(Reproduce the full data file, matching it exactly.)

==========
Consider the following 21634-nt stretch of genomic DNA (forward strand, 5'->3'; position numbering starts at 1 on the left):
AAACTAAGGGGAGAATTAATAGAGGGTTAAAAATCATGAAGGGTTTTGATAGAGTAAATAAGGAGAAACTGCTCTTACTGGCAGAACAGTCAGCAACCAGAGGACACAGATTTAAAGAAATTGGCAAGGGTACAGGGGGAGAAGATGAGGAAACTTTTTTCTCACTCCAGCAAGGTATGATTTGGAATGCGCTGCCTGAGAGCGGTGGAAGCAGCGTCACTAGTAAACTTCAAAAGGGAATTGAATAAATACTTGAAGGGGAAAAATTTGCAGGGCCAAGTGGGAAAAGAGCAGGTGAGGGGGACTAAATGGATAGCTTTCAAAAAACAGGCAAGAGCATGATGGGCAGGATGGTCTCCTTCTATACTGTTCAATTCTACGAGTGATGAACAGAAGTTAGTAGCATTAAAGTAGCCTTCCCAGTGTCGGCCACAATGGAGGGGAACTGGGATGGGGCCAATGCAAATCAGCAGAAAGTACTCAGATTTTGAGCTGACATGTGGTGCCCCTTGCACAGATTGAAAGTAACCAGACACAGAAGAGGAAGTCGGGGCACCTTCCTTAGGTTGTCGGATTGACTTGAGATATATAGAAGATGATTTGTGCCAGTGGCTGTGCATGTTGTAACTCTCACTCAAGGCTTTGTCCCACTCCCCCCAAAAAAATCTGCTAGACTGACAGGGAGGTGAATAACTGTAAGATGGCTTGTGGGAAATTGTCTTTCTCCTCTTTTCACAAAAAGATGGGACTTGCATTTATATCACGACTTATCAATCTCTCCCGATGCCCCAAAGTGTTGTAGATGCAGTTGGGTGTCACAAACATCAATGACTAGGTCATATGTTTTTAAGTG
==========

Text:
Consider the following 21634-nt stretch of genomic DNA (forward strand, 5'->3'; position numbering starts at 1 on the left):
AAACTAAGGGGAGAATTAATAGAGGGTTAAAAATCATGAAGGGTTTTGATAGAGTAAATAAGGAGAAACTGCTCTTACTGGCAGAACAGTCAGCAACCAGAGGACACAGATTTAAAGAAATTGGCAAGGGTACAGGGGGAGAAGATGAGGAAACTTTTTTCTCACTCCAGCAAGGTATGATTTGGAATGCGCTGCCTGAGAGCGGTGGAAGCAGCGTCACTAGTAAACTTCAAAAGGGAATTGAATAAATACTTGAAGGGGAAAAATTTGCAGGGCCAAGTGGGAAAAGAGCAGGTGAGGGGGACTAAATGGATAGCTTTCAAAAAACAGGCAAGAGCATGATGGGCAGGATGGTCTCCTTCTATACTGTTCAATTCTACGAGTGATGAACAGAAGTTAGTAGCATTAAAGTAGCCTTCCCAGTGTCGGCCACAATGGAGGGGAACTGGGATGGGGCCAATGCAAATCAGCAGAAAGTACTCAGATTTTGAGCTGACATGTGGTGCCCCTTGCACAGATTGAAAGTAACCAGACACAGAAGAGGAAGTCGGGGCACCTTCCTTAGGTTGTCGGATTGACTTGAGATATATAGAAGATGATTTGTGCCAGTGGCTGTGCATGTTGTAACTCTCACTCAAGGCTTTGTCCCACTCCCCCCAAAAAAATCTGCTAGACTGACAGGGAGGTGAATAACTGTAAGATGGCTTGTGGGAAATTGTCTTTCTCCTCTTTTCACAAAAAGATGGGACTTGCATTTATATCACGACTTATCAATCTCTCCCGATGCCCCAAAGTGTTGTAGATGCAGTTGGGTGTCACAAACATCAATGACTAGGTCATATGTTTTTAAGTG